Then the instructions from 0x401117 to 0x401133 are to set up the entry for the function. The instruction at 0x40111D (MOV DS:[EAX], ECX) is to save the checksum of the function to the first element, and then the instruction at 0x0040112B saves the function address as the second element.

Challenge 2 of the Day: Explain the logic of EDX+ECX*4 of the instruction at 0x00401122. Hint: study the use of ordinal numbers in export table.



5. Conclusion
Our conclusion is: Max++ reads the export table of ntdll.dll and builds an encoded export table for itself. We will later see its use.

6. Challenge of the Day
At 0x0040113E,  Max++ calls 0x0040165E. Analyze the functionality of 0x0040165E.

6 comments:

  1. thanks bro Dr. Fu's , good article.:-*:x

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  2. Very interesting behavior from Max++.

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  3. Ordinal value is actually the index of the AddressOfFunctions,The array is build from DWORD elements, This means that the value should be multiplied by four to get the RVA of a function.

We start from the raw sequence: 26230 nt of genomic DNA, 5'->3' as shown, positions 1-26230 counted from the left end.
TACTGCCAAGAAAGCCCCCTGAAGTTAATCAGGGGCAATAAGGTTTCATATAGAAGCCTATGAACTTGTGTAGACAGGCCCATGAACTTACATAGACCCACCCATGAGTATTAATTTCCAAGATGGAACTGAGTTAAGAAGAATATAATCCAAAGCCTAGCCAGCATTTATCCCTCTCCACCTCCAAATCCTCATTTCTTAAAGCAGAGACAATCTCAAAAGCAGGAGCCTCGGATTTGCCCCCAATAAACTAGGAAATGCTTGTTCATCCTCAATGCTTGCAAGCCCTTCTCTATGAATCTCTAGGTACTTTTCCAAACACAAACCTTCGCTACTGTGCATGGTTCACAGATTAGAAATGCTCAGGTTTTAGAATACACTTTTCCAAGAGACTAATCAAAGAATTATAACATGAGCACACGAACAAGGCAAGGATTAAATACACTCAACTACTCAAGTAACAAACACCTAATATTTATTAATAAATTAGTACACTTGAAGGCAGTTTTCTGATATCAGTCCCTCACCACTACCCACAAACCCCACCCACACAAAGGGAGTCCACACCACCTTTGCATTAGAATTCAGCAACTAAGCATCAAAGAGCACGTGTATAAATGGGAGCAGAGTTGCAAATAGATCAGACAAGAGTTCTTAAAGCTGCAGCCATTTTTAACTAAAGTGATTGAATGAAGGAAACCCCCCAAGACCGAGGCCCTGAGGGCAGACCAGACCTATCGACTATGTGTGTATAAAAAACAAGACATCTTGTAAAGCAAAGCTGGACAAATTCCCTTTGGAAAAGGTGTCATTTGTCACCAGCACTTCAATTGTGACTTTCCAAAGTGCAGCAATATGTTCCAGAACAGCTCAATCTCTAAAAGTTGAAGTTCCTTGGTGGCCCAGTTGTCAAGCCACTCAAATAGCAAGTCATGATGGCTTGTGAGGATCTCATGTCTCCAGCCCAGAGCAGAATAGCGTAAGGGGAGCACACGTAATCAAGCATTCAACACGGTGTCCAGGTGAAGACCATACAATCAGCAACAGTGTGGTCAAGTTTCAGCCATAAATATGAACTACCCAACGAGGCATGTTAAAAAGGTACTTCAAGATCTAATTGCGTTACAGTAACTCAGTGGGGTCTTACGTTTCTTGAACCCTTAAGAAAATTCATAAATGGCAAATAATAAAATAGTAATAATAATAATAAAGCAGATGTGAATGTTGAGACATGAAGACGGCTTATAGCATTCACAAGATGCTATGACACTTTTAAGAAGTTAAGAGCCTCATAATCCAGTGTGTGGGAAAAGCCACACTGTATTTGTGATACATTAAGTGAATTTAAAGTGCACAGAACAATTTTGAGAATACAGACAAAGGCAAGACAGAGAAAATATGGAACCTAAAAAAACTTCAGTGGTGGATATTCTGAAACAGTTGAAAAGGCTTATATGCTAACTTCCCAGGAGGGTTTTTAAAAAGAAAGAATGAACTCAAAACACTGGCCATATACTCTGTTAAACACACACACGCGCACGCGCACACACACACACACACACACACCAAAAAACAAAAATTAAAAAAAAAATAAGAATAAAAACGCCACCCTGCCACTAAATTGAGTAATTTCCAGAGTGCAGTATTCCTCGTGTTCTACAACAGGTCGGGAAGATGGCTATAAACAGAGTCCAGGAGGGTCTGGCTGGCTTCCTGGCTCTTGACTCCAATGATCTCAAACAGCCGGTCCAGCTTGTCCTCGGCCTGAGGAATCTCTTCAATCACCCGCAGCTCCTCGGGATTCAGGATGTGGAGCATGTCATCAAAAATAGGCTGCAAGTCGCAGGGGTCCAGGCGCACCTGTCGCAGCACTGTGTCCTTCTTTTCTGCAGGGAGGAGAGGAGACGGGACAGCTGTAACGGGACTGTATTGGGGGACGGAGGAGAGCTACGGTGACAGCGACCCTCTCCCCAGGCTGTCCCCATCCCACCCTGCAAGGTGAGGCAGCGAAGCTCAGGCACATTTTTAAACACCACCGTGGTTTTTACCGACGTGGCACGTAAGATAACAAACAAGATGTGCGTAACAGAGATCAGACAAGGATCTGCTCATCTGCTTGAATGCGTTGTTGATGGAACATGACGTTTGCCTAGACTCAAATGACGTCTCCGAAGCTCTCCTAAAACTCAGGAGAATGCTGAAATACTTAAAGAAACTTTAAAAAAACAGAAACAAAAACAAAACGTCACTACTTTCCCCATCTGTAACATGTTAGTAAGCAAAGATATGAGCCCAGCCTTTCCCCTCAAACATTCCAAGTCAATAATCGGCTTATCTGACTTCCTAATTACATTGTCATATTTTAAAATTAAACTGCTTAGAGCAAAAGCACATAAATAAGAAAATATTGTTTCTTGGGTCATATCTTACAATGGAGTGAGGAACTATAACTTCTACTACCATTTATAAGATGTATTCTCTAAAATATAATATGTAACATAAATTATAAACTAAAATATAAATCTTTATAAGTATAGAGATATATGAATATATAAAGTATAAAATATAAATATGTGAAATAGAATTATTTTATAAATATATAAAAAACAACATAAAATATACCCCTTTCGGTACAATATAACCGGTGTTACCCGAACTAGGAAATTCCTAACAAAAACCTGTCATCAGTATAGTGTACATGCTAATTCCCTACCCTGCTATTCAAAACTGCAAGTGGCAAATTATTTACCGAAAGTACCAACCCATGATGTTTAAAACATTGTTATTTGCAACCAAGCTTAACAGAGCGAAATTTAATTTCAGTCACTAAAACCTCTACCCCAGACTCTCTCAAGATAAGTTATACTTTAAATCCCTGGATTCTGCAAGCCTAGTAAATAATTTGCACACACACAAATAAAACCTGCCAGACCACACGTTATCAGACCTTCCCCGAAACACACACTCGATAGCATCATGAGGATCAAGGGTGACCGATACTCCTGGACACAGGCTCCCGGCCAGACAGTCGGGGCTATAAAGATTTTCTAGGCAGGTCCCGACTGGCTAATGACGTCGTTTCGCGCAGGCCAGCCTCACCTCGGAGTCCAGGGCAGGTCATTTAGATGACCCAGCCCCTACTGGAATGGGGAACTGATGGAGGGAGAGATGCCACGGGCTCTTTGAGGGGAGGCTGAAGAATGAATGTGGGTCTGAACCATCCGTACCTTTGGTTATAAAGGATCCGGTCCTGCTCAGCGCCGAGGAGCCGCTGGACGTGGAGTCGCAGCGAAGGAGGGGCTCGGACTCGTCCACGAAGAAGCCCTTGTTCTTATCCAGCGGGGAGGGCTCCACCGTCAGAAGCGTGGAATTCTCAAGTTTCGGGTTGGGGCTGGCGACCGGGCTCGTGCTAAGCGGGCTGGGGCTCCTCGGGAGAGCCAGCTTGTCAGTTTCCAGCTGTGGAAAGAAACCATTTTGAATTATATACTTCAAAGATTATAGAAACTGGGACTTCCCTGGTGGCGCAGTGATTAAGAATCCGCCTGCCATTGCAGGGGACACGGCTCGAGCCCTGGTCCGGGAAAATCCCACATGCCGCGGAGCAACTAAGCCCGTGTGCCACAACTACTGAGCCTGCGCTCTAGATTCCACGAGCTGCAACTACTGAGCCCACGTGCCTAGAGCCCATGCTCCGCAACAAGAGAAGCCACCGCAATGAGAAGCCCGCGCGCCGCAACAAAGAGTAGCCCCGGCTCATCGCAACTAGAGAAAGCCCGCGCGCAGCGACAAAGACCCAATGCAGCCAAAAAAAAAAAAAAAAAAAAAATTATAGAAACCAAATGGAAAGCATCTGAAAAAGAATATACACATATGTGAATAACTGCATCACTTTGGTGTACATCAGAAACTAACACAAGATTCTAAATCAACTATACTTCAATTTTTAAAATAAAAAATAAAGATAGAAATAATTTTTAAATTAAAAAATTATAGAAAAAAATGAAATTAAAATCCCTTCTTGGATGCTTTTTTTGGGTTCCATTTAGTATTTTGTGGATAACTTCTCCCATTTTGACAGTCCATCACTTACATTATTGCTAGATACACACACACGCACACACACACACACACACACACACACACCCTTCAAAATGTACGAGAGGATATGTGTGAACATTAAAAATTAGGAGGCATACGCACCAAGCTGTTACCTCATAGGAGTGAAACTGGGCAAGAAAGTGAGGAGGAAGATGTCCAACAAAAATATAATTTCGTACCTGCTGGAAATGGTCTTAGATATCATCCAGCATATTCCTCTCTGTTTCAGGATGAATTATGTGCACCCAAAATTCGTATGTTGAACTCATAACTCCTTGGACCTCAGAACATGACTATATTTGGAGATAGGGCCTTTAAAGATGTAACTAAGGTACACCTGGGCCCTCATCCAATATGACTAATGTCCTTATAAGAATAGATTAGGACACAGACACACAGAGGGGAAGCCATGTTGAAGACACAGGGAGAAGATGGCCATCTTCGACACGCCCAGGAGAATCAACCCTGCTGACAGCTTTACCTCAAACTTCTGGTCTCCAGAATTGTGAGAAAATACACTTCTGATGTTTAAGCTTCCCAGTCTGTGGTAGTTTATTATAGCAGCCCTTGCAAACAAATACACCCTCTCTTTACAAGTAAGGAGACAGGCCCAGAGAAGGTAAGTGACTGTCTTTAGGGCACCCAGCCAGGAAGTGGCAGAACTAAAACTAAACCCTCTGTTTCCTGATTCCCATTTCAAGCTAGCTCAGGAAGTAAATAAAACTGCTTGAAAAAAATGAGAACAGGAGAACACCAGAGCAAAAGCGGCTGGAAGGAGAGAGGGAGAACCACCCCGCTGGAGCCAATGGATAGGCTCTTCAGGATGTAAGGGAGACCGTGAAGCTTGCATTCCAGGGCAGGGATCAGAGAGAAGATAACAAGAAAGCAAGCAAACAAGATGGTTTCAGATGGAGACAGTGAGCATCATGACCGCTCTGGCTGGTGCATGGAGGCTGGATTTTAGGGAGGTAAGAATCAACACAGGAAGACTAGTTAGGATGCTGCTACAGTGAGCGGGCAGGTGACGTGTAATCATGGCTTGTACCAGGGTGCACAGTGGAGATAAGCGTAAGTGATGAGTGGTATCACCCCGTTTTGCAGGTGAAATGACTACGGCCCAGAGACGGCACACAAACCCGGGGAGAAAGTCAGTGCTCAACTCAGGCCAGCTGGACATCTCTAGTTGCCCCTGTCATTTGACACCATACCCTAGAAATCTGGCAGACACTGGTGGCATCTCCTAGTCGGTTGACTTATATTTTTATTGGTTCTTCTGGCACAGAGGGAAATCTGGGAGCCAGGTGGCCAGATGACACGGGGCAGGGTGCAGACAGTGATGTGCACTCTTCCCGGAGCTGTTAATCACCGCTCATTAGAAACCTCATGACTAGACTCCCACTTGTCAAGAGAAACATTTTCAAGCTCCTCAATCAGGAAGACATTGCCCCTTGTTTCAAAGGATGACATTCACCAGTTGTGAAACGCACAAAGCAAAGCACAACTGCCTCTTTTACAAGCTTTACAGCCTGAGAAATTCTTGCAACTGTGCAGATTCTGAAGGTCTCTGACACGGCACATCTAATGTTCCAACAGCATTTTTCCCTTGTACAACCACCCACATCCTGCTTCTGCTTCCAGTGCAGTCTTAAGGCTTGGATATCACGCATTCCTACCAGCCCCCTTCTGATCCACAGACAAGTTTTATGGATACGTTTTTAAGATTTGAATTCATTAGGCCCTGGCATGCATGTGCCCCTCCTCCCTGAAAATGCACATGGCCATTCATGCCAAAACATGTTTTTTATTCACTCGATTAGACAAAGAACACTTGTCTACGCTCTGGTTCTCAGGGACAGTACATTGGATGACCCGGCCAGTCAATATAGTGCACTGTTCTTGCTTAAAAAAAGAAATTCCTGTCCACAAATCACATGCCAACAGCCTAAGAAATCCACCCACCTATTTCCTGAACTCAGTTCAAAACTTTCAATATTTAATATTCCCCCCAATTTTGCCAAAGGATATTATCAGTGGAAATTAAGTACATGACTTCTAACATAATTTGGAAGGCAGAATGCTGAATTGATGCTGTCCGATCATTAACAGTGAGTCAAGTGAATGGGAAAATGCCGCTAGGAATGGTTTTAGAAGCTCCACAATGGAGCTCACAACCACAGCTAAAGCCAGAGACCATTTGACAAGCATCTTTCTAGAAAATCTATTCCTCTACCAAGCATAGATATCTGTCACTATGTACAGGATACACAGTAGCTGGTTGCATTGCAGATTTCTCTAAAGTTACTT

Dana Feigel

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  4. Dr.Fu, Excellent tutorials. Truly enjoyable.

    Had 1 doubt . What is the significance of 7C902924? You have said that it points to beginning address of the array that stores function entry addrsses. Isn't 7C903428 pointing to that?

    Thanks,
    Jutsin

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  5. Your tutorial very good you solve many thing in codec thanks for share it engineering statement of purpose .

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  6. Very well written and easy to understand. Have taken our relevant point out of this blog and will surely pass it onto our configuration management team to put in a tool which does this metrics. Will be really helpful.

    Source code security analysis

    ReplyDelete